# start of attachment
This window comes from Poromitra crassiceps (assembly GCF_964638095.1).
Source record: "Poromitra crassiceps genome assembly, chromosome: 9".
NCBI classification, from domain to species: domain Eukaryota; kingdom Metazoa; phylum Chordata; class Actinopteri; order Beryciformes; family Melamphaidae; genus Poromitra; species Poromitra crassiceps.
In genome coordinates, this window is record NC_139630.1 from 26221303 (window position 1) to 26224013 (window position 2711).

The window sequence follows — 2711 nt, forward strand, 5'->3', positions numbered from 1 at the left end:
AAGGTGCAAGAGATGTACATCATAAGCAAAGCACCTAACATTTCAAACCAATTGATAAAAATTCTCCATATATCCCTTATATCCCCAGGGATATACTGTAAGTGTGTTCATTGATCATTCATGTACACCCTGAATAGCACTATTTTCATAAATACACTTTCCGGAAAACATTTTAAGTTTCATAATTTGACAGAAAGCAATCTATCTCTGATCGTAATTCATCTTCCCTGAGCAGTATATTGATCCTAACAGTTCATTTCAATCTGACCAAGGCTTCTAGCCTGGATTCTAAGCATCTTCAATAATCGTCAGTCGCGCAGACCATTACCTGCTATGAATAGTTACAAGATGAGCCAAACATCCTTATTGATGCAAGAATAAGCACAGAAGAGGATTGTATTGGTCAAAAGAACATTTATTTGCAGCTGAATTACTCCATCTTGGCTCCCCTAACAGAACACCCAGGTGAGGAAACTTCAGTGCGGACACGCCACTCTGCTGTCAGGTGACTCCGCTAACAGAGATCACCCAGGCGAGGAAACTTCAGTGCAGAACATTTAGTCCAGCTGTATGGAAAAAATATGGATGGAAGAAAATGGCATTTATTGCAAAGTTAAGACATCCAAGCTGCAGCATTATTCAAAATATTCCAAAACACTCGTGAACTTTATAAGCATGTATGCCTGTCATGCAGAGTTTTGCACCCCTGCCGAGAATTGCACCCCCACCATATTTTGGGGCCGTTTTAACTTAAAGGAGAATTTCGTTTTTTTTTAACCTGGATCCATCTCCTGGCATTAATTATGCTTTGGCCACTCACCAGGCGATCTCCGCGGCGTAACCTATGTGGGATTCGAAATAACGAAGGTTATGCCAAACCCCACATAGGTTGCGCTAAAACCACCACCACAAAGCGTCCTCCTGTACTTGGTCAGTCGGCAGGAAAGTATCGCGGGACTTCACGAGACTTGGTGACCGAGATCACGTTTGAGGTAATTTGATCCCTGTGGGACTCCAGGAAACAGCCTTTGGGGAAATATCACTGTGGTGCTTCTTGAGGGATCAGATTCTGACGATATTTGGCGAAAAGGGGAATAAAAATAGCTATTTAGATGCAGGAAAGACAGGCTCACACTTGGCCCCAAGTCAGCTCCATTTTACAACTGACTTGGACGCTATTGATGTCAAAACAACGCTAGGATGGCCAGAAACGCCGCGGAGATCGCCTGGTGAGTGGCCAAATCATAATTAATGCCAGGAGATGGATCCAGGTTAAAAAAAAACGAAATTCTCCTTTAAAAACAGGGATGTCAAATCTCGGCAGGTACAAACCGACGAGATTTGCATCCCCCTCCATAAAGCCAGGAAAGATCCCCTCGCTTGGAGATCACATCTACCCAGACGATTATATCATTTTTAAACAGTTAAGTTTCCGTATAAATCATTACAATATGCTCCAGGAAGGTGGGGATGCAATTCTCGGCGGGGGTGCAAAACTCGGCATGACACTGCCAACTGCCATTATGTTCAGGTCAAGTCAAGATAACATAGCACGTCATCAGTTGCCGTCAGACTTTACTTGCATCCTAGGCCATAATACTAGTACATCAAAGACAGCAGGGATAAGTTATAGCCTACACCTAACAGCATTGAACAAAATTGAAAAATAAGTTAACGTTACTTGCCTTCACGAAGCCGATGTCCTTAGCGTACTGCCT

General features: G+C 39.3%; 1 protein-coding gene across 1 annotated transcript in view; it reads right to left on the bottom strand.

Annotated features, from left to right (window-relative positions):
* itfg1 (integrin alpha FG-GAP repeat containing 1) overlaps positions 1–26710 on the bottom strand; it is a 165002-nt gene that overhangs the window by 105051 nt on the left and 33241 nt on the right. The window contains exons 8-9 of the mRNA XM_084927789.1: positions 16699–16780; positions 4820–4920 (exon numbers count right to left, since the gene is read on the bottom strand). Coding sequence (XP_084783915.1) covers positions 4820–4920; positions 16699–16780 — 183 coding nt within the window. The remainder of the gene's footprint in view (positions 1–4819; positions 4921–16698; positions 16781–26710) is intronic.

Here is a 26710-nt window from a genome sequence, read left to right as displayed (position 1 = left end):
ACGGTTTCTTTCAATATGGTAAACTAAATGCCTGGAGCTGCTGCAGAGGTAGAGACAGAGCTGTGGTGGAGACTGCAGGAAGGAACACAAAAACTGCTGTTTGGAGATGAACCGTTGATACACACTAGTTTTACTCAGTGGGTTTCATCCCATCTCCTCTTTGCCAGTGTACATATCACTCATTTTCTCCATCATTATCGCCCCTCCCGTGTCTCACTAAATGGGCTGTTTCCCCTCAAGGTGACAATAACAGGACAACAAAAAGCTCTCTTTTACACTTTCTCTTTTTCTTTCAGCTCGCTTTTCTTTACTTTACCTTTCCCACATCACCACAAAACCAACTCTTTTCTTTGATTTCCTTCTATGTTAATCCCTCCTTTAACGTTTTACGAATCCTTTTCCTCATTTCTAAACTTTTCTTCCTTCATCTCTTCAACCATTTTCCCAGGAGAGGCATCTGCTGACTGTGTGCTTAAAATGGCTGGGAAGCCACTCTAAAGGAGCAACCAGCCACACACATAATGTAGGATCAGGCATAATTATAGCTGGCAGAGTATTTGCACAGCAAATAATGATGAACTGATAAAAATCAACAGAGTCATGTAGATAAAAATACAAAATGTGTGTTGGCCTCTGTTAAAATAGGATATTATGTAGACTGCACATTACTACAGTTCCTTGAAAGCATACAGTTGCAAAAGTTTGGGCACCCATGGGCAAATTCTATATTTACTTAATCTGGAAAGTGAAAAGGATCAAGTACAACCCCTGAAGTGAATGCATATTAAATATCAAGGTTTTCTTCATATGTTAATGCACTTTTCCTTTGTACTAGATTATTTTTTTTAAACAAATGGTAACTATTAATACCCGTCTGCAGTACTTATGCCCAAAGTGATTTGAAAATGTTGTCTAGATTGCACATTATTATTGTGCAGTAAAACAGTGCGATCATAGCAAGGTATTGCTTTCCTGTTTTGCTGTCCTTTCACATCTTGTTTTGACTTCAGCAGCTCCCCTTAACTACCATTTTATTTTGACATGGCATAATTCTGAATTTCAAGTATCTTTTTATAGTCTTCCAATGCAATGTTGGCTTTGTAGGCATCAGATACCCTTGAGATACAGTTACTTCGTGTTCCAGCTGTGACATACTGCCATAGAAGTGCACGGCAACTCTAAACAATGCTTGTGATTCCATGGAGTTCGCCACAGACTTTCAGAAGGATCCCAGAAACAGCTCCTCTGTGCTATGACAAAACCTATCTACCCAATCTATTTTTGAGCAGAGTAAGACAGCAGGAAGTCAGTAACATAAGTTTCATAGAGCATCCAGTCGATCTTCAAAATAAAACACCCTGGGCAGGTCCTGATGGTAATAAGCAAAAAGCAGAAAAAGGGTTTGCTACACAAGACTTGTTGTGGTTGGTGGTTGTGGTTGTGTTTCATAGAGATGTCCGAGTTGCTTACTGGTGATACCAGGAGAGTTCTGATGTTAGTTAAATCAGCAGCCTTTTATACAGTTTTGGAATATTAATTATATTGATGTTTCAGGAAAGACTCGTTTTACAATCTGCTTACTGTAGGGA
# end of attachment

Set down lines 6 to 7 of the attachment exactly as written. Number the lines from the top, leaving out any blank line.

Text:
AAGGTGCAAGAGATGTACATCATAAGCAAAGCACCTAACATTTCAAACCAATTGATAAAAATTCTCCATATATCCCTTATATCCCCAGGGATATACTGTAAGTGTGTTCATTGATCATTCATGTACACCCTGAATAGCACTATTTTCATAAATACACTTTCCGGAAAACATTTTAAGTTTCATAATTTGACAGAAAGCAATCTATCTCTGATCGTAATTCATCTTCCCTGAGCAGTATATTGATCCTAACAGTTCATTTCAATCTGACCAAGGCTTCTAGCCTGGATTCTAAGCATCTTCAATAATCGTCAGTCGCGCAGACCATTACCTGCTATGAATAGTTACAAGATGAGCCAAACATCCTTATTGATGCAAGAATAAGCACAGAAGAGGATTGTATTGGTCAAAAGAACATTTATTTGCAGCTGAATTACTCCATCTTGGCTCCCCTAACAGAACACCCAGGTGAGGAAACTTCAGTGCGGACACGCCACTCTGCTGTCAGGTGACTCCGCTAACAGAGATCACCCAGGCGAGGAAACTTCAGTGCAGAACATTTAGTCCAGCTGTATGGAAAAAATATGGATGGAAGAAAATGGCATTTATTGCAAAGTTAAGACATCCAAGCTGCAGCATTATTCAAAATATTCCAAAACACTCGTGAACTTTATAAGCATGTATGCCTGTCATGCAGAGTTTTGCACCCCTGCCGAGAATTGCACCCCCACCATATTTTGGGGCCGTTTTAACTTAAAGGAGAATTTCGTTTTTTTTTAACCTGGATCCATCTCCTGGCATTAATTATGCTTTGGCCACTCACCAGGCGATCTCCGCGGCGTAACCTATGTGGGATTCGAAATAACGAAGGTTATGCCAAACCCCACATAGGTTGCGCTAAAACCACCACCACAAAGCGTCCTCCTGTACTTGGTCAGTCGGCAGGAAAGTATCGCGGGACTTCACGAGACTTGGTGACCGAGATCACGTTTGAGGTAATTTGATCCCTGTGGGACTCCAGGAAACAGCCTTTGGGGAAATATCACTGTGGTGCTTCTTGAGGGATCAGATTCTGACGATATTTGGCGAAAAGGGGAATAAAAATAGCTATTTAGATGCAGGAAAGACAGGCTCACACTTGGCCCCAAGTCAGCTCCATTTTACAACTGACTTGGACGCTATTGATGTCAAAACAACGCTAGGATGGCCAGAAACGCCGCGGAGATCGCCTGGTGAGTGGCCAAATCATAATTAATGCCAGGAGATGGATCCAGGTTAAAAAAAAACGAAATTCTCCTTTAAAAACAGGGATGTCAAATCTCGGCAGGTACAAACCGACGAGATTTGCATCCCCCTCCATAAAGCCAGGAAAGATCCCCTCGCTTGGAGATCACATCTACCCAGACGATTATATCATTTTTAAACAGTTAAGTTTCCGTATAAATCATTACAATATGCTCCAGGAAGGTGGGGATGCAATTCTCGGCGGGGGTGCAAAACTCGGCATGACACTGCCAACTGCCATTATGTTCAGGTCAAGTCAAGATAACATAGCACGTCATCAGTTGCCGTCAGACTTTACTTGCATCCTAGGCCATAATACTAGTACATCAAAGACAGCAGGGATAAGTTATAGCCTACACCTAACAGCATTGAACAAAATTGAAAAATAAGTTAACGTTACTTGCCTTCACGAAGCCGATGTCCTTAGCGTACTGCCT

General features: G+C 39.3%; 1 protein-coding gene across 1 annotated transcript in view; it reads right to left on the bottom strand.